beschizza — 2013-09-10T14:36:03-04:00 — #1
technogeekagain — 2013-09-10T14:39:04-04:00 — #2
Pronounce the 'P', and it rhymes with "hype phone".
bryanschuler — 2013-09-10T14:42:25-04:00 — #3
So Apple is catching up with the Hong Kong crapvendors who have been selling kits with all you need to midas-ize your iP4, iP4S and iP5 for a couple of years now. Wow.
emo_pinata — 2013-09-10T14:44:51-04:00 — #4
I would I pronounce it like "tile" instead of like in "chip"?
tim_rowledge — 2013-09-10T15:00:34-04:00 — #5
Yeah. Assuming of course your crapvendor can supply parts for the fingerprint sensor, the improved cameras and, oh yeah, the 64bit ARMv8 cpu.
joeblough — 2013-09-10T15:00:56-04:00 — #6
swabbox — 2013-09-10T15:33:22-04:00 — #7
“Slightly” better camera.
We have gotten so jaded so quickly.
peregrinus_bis — 2013-09-10T16:03:33-04:00 — #8
There is going to be a rash of slow-mo i-cats a-leaping and a-purring on the youtubes.
Slo-mo - in a smartphone. I mean, way cool.
seyo — 2013-09-10T16:28:53-04:00 — #9
Great news! Now the NSA will have a database of everyone's fingerprints! This is so awesome you guys!
jandrese — 2013-09-10T16:37:18-04:00 — #10
Another feature is a coprocessor that handles motion and biometric stuff, apparently designed to tie into fitness type apps. The idea being that it can count the number of steps you take in a day without having to run the energy hogging main processor. Cute, but I'm not exactly a killer feature in a smartphone.
nell_anvoid — 2013-09-10T16:40:34-04:00 — #11
This is actually even more unimpressive than the lacklustre rumors.
Apple stock is tanking today. Gee, I wonder why.
jandrese — 2013-09-10T16:54:05-04:00 — #12
But it's 64 bit, just like a Nintendo 64!
That was the strangest part of the conference to me. Apple has never been the company that cares about getting the most bits first, so why make such a big deal about it now? Why not bury it at the back of the conference after talk about the camera and fitness chip? It's a feature that 99% of their userbase will never notice nor care about. Even developers don't need to care about it. It's not like the phone has > 4GB of RAM.
jgs — 2013-09-10T16:55:05-04:00 — #13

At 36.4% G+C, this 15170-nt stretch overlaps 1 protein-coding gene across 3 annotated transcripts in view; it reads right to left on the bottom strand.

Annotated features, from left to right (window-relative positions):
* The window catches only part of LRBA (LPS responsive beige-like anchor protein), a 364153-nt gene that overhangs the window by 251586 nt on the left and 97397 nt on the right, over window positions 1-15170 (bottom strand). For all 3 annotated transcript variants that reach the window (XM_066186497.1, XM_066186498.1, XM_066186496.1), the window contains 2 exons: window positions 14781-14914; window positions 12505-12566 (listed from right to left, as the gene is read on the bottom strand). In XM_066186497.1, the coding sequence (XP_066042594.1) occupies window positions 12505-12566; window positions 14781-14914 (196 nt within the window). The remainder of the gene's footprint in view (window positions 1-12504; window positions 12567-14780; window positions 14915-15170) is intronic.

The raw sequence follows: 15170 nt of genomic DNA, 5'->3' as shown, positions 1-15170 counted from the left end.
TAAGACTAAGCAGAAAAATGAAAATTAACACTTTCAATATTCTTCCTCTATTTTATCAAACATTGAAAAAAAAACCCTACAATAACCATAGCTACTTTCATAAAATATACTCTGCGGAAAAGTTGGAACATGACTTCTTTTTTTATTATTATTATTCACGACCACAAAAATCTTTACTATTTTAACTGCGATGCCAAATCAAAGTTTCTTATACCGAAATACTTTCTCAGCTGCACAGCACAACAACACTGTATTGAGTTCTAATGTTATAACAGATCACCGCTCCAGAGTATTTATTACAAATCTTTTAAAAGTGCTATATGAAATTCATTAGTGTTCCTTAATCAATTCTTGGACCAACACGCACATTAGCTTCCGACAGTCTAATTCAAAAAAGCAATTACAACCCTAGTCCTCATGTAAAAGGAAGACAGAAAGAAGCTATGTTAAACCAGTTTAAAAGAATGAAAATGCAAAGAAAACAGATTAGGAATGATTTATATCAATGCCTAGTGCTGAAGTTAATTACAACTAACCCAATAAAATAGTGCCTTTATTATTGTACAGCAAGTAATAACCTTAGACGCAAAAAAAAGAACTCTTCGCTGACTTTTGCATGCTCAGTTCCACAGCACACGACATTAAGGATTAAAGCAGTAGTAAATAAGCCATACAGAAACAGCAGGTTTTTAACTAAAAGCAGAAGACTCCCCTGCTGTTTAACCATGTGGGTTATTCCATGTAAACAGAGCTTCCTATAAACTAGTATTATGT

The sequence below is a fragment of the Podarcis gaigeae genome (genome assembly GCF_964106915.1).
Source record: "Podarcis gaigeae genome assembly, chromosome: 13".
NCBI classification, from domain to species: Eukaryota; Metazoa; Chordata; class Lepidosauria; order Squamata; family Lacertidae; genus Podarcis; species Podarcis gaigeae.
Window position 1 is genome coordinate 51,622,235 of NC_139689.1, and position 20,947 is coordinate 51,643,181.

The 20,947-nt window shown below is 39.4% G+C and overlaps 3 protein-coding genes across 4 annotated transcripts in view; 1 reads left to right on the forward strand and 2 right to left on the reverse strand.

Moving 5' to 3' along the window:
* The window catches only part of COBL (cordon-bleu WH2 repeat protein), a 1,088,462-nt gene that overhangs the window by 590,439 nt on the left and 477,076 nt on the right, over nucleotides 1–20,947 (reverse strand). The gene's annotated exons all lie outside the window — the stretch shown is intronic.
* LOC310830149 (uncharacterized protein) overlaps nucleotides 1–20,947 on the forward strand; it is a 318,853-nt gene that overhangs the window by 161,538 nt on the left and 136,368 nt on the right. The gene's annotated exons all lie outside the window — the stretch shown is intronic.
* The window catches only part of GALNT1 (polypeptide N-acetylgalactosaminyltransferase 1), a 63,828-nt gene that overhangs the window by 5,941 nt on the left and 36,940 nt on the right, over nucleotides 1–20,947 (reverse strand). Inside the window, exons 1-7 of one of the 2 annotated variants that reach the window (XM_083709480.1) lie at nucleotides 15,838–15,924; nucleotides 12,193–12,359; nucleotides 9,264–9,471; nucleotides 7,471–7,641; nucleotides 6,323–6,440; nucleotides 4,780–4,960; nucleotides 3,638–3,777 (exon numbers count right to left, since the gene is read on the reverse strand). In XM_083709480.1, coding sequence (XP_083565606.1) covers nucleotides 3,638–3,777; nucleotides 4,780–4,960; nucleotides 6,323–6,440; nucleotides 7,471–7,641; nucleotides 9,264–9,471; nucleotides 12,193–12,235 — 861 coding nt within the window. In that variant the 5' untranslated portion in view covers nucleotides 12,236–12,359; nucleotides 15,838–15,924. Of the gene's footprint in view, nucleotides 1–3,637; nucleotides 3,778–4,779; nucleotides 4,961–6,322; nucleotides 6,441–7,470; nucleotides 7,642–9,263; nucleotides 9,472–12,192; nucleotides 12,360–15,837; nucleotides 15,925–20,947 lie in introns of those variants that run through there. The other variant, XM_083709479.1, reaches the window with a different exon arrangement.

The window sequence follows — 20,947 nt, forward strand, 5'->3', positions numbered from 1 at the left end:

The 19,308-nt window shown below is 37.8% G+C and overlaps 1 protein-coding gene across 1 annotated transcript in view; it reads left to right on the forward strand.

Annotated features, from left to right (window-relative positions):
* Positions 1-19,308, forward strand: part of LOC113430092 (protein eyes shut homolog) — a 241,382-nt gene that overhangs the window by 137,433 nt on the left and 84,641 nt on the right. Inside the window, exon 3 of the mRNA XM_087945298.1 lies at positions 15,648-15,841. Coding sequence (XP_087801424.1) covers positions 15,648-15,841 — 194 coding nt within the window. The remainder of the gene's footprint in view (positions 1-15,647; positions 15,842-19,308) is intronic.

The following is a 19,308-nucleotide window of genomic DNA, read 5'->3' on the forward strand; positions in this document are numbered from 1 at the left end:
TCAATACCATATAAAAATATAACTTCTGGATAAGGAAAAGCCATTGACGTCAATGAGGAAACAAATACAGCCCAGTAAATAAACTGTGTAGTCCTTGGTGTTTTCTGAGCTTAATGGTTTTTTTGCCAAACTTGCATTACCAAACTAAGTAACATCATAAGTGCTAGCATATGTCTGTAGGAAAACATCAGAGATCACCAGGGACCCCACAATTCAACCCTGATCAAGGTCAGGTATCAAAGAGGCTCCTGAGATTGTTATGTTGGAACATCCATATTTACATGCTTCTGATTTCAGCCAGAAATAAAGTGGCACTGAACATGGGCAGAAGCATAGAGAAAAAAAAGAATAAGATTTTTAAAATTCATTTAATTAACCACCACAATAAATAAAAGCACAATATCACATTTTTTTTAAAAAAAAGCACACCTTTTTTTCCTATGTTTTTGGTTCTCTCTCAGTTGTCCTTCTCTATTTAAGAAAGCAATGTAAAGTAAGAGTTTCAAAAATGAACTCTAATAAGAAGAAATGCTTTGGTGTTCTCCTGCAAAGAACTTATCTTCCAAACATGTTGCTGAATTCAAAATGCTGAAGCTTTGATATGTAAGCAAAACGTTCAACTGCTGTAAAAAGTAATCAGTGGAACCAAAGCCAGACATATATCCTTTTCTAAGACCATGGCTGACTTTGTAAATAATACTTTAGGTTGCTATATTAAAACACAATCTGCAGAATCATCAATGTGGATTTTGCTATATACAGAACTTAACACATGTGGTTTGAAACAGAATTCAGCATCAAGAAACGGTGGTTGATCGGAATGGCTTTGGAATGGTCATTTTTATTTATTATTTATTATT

Apple claims the fingerprint data is stored locally. Lotsa luck getting a copy of the source code to verify that.
(Hmm, also, what happens if you back the phone up to iCloud?)
joeblough — 2013-09-10T16:59:49-04:00 — #14
it's not just about address space; with a 64-bit word width you are processing data at 2x the rate of a 32-bit machine without doing much but widening all the internal datapaths.
edit: not that it's easy, mind you; all your logic that does any kind of reduction on the data (adders, multipliers) now become harder to design and meet timing at the target clock speed, and of course the layout becomes harder as well with all that extra metal to drag around.
maushammer — 2013-09-10T17:04:55-04:00 — #15
By tank you mean it's back to what it traded for on Friday, right? It's still up 7% for the month.
seyo — 2013-09-10T17:20:34-04:00 — #16
I guess you missed the part about how the NSA has access to data stored locally on your phone:
jgs — 2013-09-10T17:27:14-04:00 — #18
You're right, I did. But looking at the article you cite I see
experts boast about successful access to iPhone data in instances where the NSA is able to infiltrate the computer a person uses to sync their iPhone
which is not quite the same as what you wrote. In particular, the story suggests they have to be targeting you specifically before your phone is at risk. If all that is right, then the NSA wouldn't be stockpiling hundreds of millions of fingerprints just by idly scraping the Internet the way they do with email and call records. And if they do want to target you specifically, well, most people leave lots and lots of fingerprints in all kinds of public places, retrievable using nineteenth-century technology.
mtbooks — 2013-09-10T17:28:06-04:00 — #19
oops. reply went in the wrong place first shot.
Isn't that only the case if the software is written to take advantage of it? With this being the only iDevice currently with a 64bit processor wouldn't most software still be 32bit? I understand the future-proofing, though.
joeblough — 2013-09-10T17:28:38-04:00 — #20
the OS and all its functions will be compiled for 64-bit arm out of the box. so even 32-bit apps will get some boost when they make calls to the operating system. yes it's true that 3rd party apps will need to be recompiled (and perhaps tweaked) for 64-bit but they made sure to talk about how easy Xcode makes this during the reveal today.
oh, also the binary formats allow for mulitple architectures, so at the risk of bloating the size of apps, developers can compile both versions for distribution. or, maybe the app store will just take care of this for you, giving you the right binary for the platform you are on.
wrybread — 2013-09-10T17:39:03-04:00 — #21
If its stored as part of your keychain (which it should be), it won't go to iCloud, AFAIK.
Not saying the NSA won't have it through other means, but I don't think iCloud would be the vulnerability.
next page →